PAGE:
DETROIT – Sarabeth and Amelia Irwin were locked in an embrace when they were born at 11:06 a.m. June 11, 2019.
Conjoined from their chests to their bellies, the identical twins’ arms wrapped around one another as they were carefully lifted from their mother’s womb at Michigan Medicine’s Von Voigtlander Women’s Hospital in Ann Arbor, said Dr. Marcie Treadwell, director of Michigan Medicine’s Fetal Diagnosis and Treatment Center.
About 14 months later, the twins returned to Ann Arbor, where they underwent an 11-hour surgery Aug. 5 at C.S. Mott Children’s Hospital, becoming the first known set of conjoined twins to be successfully separated in Michigan.
“‘They’re so rare,” said Treadwell, explaining that just 1 in 100,000 to 1 in 250,000 pregnancies involve conjoined twins. Few survive delivery, and even fewer live long enough to be discharged from the hospital and go home, like Sarabeth and Amelia did.
Two teams of surgeons — one for each girl — and more than a dozen other medical staff spent months planning how they’d safely separate Sarabeth and Amelia, giving them a chance at independent lives.
Just a few weeks after the first-of-its-kind surgery, Sarabeth sucked on a pacifier, leaning against her father’s leg on a blanket in the grass outside their house in Petersburg, about 10 miles north of the Ohio state line in Monroe County.
Amelia spotted a cell phone on the ground and began to crawl for it. She looked up at her big sister, Kennedy, who was running across the lawn, and said, “Sissy.”
“Other than taking our word for it, you would almost never know that they were conjoined,” said their father, Phil Irwin on a warm mid-September day.
Their mom, Alyson Irwin, smiled, and said, “They’re doing great.”
But neither Alyson nor Phil could ever have dreamed they’d be able to say that about their twins when they fist discovered they were conjoined in late February 2019.
A concerning ultrasound
Something about the pregnancy was different, but Alyson, 33, who works in agricultural industry, selling feed and fertilizer to farmers, couldn’t pinpoint what it was.
“I thought we were going to have a boy,” she said. “It felt different” than her previous pregnancy, when she carried Kennedy, who’s now a spunky 3-year-old who loves animals and playing on her backyard jungle gym.
The Irwins looked forward to the 20-week prenatal appointment, set for Feb. 27, 2019. They were eager to see ultrasound images of their growing baby. They agreed they wouldn’t find out the gender, and instead wanted to let it be a surprise at delivery.
Still, Alyson was pretty convinced her hunch was right.
“I thought we were just pregnant with a big old boy, so that’s why I even bought a boy onesie and everything for a boy,” Alyson said.
None of their previous prenatal doctor’s visits gave them any inkling that they were having twins or that they might be conjoined.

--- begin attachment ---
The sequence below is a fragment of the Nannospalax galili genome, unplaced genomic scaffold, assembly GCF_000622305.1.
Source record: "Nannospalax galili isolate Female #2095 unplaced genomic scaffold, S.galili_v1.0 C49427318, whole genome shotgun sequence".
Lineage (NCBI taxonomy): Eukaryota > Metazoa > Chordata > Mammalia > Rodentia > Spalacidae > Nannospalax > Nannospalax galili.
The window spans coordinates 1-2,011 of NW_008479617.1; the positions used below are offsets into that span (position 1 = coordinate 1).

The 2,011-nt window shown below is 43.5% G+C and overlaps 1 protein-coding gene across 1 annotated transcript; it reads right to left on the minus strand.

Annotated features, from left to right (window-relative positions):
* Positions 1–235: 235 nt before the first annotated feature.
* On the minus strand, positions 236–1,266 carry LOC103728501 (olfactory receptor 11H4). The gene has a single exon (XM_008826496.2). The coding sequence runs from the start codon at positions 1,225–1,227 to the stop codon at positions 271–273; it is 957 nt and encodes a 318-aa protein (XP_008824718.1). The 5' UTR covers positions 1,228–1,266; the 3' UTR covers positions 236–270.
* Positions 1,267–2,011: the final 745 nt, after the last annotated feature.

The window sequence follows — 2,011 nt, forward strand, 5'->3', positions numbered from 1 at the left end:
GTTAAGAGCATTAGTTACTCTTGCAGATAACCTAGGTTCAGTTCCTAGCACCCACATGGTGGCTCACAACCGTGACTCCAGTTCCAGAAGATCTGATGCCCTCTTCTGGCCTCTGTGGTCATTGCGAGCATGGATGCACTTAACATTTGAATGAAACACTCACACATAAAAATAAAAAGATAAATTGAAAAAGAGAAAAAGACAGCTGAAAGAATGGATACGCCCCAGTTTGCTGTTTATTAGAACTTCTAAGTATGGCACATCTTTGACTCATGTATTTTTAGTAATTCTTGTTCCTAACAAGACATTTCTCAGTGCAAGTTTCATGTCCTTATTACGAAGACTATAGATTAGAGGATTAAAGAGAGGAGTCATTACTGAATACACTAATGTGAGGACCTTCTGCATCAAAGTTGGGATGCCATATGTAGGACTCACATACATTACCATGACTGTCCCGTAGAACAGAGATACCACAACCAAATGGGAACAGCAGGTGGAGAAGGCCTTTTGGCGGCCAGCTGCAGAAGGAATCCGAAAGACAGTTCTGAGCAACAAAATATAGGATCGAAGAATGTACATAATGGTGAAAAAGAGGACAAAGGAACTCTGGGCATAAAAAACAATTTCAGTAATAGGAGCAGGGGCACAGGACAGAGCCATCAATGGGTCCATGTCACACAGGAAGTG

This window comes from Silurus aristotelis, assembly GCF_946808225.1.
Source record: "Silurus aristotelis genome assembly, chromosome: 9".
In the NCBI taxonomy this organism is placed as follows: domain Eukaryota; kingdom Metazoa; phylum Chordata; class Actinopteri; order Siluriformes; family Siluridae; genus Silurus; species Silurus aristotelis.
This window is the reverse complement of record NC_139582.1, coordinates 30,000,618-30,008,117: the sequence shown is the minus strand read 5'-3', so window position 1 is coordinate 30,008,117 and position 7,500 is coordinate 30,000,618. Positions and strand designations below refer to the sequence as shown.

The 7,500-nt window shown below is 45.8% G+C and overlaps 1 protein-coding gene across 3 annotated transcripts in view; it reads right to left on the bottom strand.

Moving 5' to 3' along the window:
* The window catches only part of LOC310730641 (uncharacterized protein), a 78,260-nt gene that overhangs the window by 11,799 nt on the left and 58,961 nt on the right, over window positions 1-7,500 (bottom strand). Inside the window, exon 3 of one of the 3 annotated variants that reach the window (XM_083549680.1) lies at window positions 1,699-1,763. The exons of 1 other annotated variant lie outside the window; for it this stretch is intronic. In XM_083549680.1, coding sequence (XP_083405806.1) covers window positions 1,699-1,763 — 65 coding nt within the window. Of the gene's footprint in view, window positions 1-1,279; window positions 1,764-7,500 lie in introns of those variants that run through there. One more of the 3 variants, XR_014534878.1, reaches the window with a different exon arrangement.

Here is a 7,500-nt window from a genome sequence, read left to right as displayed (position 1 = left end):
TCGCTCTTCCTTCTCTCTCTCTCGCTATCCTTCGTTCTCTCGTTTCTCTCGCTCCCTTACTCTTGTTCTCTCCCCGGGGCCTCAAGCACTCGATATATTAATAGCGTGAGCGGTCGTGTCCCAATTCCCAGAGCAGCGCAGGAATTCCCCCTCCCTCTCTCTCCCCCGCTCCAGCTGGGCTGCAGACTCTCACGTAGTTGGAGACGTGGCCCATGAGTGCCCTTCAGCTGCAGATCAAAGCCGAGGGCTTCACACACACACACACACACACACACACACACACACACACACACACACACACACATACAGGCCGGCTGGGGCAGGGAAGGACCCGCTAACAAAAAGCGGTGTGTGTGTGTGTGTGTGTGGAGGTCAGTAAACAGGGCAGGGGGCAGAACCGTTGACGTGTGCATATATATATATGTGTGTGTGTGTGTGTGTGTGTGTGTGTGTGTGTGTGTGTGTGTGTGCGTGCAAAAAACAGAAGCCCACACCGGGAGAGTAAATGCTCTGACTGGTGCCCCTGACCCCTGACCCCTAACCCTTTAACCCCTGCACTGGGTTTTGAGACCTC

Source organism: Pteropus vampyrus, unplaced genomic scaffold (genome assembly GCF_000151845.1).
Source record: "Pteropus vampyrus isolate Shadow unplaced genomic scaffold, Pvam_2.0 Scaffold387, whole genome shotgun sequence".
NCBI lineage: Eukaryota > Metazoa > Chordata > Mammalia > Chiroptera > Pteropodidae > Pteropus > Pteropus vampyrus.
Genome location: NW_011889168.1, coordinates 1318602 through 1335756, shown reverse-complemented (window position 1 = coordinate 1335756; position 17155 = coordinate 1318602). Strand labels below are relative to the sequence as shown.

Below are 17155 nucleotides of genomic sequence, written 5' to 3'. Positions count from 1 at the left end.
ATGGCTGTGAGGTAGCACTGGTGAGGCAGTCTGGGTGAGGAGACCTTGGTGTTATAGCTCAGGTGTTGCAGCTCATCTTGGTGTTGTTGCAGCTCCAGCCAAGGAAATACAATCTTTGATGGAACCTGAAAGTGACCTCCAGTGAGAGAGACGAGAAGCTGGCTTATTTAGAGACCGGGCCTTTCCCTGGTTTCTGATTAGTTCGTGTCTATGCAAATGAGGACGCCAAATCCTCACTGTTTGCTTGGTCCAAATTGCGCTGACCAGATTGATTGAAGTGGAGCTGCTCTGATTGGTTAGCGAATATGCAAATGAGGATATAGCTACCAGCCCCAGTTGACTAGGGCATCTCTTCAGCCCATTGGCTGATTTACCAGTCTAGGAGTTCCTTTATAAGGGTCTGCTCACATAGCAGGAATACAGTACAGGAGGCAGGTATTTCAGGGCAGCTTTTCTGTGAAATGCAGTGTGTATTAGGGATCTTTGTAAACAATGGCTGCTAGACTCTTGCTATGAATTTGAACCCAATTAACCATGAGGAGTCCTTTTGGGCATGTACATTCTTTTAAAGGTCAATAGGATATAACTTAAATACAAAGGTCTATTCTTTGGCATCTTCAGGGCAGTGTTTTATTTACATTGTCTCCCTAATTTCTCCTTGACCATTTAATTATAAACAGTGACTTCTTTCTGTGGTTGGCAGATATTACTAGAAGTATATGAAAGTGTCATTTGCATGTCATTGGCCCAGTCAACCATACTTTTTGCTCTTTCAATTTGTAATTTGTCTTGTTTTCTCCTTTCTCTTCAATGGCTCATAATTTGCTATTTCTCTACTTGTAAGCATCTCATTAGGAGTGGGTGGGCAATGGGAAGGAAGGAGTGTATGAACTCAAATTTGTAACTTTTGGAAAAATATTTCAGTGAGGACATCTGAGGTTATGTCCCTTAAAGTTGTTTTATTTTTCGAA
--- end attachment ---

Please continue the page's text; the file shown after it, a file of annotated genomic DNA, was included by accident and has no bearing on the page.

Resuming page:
The ultrasound technician moved the wand around on Alyson’s belly, but then quickly excused herself to get the doctor.
“It may have been five minutes, but it seemed like forever,” before the doctor came into the room, Phil said. “That’s when we found out they were conjoined.”
“It kind of felt like the worst news you could receive, you know?” Alyson said. “Especially because the statistics are not good.
“They had never seen anything like that before. So they said their hearts were breaking for us, … but there wasn’t anything they could do.”
Their doctor referred them to a high-risk obstetrician, and within 24 hours the Irwins were in Ann Arbor, meeting with Treadwell at Michigan Medicine.
“I tend to always try to be hopeful, but I also have to be realistic,” said Treadwell, who also is a professor of obstetrics and gynecology at the University of Michigan. “Giving people false hope is not particularly helpful for anyone.”
Another ultrasound and a later MRI showed that the twins each had their own arms and legs. The girls were joined at the chest and abdomen, which can be a dangerous place for conjoined twins to fuse because the heart and other vital organs can be affected, Treadwell said.
“We had a long conversation that day, and then they knew that we have a multidisciplinary conference every week to discuss cases that are more challenging for things that have been found on ultrasound,” she said.
“They left with a very good understanding that we weren’t sure what was going to happen and there was some evaluation that was going to need to take place that would hopefully give us more information but that there was always going to be just a little bit of uncertainty most likely until delivery.”
Still, absorbing the news was hard for the Irwins, who learned the odds were incredibly slim that their babies would survive delivery, let alone make it home or live long enough to see an eventual separation surgery.
But soon after, glimmers of hope began to shine through.